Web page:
3 Holiday Tails

Movie review by
Jennifer Green, Common Sense Media
3 Holiday Tails Movie Poster Image
Dogs aren't the focus in wholesome relationship tale.
  • PG
  • 2011
  • 88 minutes

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The parents' guide to what's in this movie.

Positive Messages

True love can last a lifetime and ideally involves being best friends with your partner. Memories, friendship, family, and kindness are all worth cherishing. David seems to gain status in Lisa's eyes because he finished an MBA and got a company job as a Vice President. David's fiancée Kelly is obsessed with wedding planning and prefers luxury items to those with sentimental value. Respect your elders. Dogs are smart.

Positive Role Models & Representations

Katherine and Rod, an older couple, act as surrogate parents for Lisa and David, offering positive life and love advice. Lisa especially thrives on this as her own parents weren't very good role models for her, and she offers similar guidance to her niece. Males and females alike are respectful of those they love.


David and Lisa are pushed together into an awkward hug and later kiss when they get engaged. Myra kisses her male friend from school on the check and holds his hand. Rod and Katherine talk in bed about getting exercise "in other ways," then turn off the light and start kissing.


"Hell," "crappy," "damnit," "ass," and stand-ins for "bitch" like "ditch," "son of a b," "son of a blitch."

Drinking, Drugs & Smoking

Adults drink wine at a party and bring wine to a picnic on the beach. Rod is said to have had seven drinks at a party, apparently to avoid awkward social encounters. A past incident with a spilled margarita is mentioned.

What parents need to know

Parents need to know that the TV movie 3 Holiday Tails offers a wholesome look at male-female relationships at different stages of life. It might seem the movie is about dogs given the title and cover art, but the pups don't play a major role in the story. Language is kept to a minimum and feels true-to-life (a man swearing when he hurts himself, or claiming he's "bored as hell"). Stand-ins for "bitch" like "ditch," "son of a b," "son of a blitch." There's no serious sexual content or even much innuendo beyond one exchange between two playful retirees. The film suggests marriage is meant to be taken seriously, as a commitment "for the rest of your life," and that it's better to have loved and lost than to have avoided relationships out of fear. Rod is said to have had seven drinks at a party, apparently to avoid awkward social encounters.

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What's the story?

In 3 HOLIDAY TAILS, Lisa (Julie Gonzalo) meets her upstairs neighbor, retiree Katherine (Alley Mills), on her first day in a new apartment near the beach. They become fast friends, and Lisa tells Katherine about her ex-boyfriend, David (K.C. Clyde), whom she clearly still has feelings for. Not long after, Lisa runs into David on the beach as she's out walking her three puppies and Katherine's grown dog Jake. The dogs interrupt David just as he's about to propose to his new girlfriend (Kelly Jansen), and one of the puppies, together with David's engagement ring, go missing. The incident, and David's newfound friendship on a local basketball court with Katherine's husband, Rod (Bruce Davison), bring David and Lisa back into regular contact. Sparks fly, and Katherine, Rod, and the dogs all maneuver to get the couple together again. Meanwhile, Lisa's niece Myra (Alex Peters) has a crush on a schoolmate.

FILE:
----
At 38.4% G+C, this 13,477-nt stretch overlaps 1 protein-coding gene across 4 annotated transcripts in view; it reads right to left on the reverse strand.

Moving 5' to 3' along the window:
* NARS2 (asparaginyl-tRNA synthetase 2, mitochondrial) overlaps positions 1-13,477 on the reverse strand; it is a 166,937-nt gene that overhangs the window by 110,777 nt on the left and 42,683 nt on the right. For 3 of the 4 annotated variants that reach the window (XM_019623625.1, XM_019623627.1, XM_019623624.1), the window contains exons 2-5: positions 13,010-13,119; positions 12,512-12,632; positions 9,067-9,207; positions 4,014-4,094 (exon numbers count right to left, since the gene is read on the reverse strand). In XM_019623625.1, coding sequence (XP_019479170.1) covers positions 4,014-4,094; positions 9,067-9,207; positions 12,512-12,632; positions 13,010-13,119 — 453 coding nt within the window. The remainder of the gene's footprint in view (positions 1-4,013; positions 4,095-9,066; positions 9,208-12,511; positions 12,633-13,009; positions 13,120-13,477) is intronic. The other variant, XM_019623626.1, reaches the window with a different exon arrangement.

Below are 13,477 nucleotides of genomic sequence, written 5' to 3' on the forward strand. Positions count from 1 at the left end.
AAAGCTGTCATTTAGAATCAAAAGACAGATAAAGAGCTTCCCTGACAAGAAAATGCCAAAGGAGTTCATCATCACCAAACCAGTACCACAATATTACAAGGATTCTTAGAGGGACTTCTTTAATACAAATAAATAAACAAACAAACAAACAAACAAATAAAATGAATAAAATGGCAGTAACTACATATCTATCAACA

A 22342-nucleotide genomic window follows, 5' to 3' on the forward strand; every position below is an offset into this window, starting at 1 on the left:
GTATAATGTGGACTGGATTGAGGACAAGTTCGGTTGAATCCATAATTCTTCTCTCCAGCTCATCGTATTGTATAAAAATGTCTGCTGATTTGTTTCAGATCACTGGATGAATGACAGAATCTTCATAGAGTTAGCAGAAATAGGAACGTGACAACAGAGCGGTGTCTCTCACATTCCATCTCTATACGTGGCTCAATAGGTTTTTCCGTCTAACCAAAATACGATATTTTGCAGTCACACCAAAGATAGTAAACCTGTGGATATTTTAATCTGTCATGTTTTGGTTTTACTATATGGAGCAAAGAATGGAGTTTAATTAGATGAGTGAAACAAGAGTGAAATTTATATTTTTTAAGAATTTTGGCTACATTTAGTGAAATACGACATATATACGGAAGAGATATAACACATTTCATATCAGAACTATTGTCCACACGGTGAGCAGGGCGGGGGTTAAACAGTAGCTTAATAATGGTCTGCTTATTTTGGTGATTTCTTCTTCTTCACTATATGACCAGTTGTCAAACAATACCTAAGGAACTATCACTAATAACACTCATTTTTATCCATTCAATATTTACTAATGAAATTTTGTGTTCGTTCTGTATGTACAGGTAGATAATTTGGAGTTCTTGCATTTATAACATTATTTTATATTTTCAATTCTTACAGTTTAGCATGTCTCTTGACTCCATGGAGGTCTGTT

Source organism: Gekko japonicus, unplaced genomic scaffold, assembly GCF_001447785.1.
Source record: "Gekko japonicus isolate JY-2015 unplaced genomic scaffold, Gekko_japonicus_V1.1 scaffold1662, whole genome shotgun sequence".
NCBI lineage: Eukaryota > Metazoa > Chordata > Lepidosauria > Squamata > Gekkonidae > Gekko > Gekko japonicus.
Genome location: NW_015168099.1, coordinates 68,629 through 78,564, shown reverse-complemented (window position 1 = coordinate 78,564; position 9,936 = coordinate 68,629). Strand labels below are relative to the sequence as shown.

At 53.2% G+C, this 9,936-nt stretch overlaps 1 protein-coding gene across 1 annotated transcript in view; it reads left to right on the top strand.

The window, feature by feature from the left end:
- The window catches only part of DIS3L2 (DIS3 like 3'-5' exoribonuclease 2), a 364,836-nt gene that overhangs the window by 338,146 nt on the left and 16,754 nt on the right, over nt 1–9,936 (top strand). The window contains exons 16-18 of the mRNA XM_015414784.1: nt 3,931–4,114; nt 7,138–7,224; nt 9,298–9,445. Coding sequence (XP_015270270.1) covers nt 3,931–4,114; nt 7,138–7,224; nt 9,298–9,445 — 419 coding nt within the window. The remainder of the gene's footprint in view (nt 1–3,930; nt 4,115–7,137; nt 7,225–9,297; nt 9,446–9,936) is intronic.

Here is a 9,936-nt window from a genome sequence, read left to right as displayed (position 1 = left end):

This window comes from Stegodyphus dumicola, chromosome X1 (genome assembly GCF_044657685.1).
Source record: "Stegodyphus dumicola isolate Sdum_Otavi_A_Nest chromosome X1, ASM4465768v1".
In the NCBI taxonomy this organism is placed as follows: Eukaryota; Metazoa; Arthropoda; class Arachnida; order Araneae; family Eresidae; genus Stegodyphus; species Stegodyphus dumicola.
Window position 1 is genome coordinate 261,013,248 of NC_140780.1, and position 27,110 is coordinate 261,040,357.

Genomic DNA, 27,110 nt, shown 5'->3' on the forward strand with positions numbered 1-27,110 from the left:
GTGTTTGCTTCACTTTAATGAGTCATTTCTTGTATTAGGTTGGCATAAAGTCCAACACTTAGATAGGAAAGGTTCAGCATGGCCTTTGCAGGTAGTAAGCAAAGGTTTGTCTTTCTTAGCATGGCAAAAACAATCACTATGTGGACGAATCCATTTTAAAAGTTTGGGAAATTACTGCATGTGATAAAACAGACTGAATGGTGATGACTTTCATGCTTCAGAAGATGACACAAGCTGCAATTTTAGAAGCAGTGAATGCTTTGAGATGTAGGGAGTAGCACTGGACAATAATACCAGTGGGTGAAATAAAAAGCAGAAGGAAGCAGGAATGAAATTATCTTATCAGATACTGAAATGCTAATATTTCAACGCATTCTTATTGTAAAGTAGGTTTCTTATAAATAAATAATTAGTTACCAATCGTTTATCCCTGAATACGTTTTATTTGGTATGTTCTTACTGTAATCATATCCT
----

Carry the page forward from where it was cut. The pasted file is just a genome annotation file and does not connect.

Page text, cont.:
Is it any good?

This TV movie might not win awards, but it offers a well-structured, if predictable, tale with a big heart. It's pleasant, as much for the story as for the warm beachfront setting. The acting is also solid, with the women especially standing out in the ensemble cast: Argentina-born Julie Gonzales in the lead, Alley Mills (the mom on The Wonder Years) as her surrogate mother figure, and Alex Peters as the niece. Perhaps not surprisingly, this movie may draw a more female audience.

The title neatly alludes to the story's three couples in three different stages of life as well as the three puppies the main character has adopted. But caveat: don't watch 3 Holiday Tails just for the dogs. They're adorably present throughout, but they're not the stars. Besides a few acts of minor meddling, they seem mostly to serve as inspiration for the pun-ny title and a recurring joke about "puppy love."

Talk to your kids about ...

  • Families can talk about the three couples in 3 Holiday Tails. In what ways do they represent different phases of life and even different stages in a relationship? Who is the wisest, and why?

  • How do the dogs alter events in the lives of the characters? How do you think dogs are trained to "act" in a film?

  • What other films have you watched with stories involving dogs? How does this one compare?

Movie details

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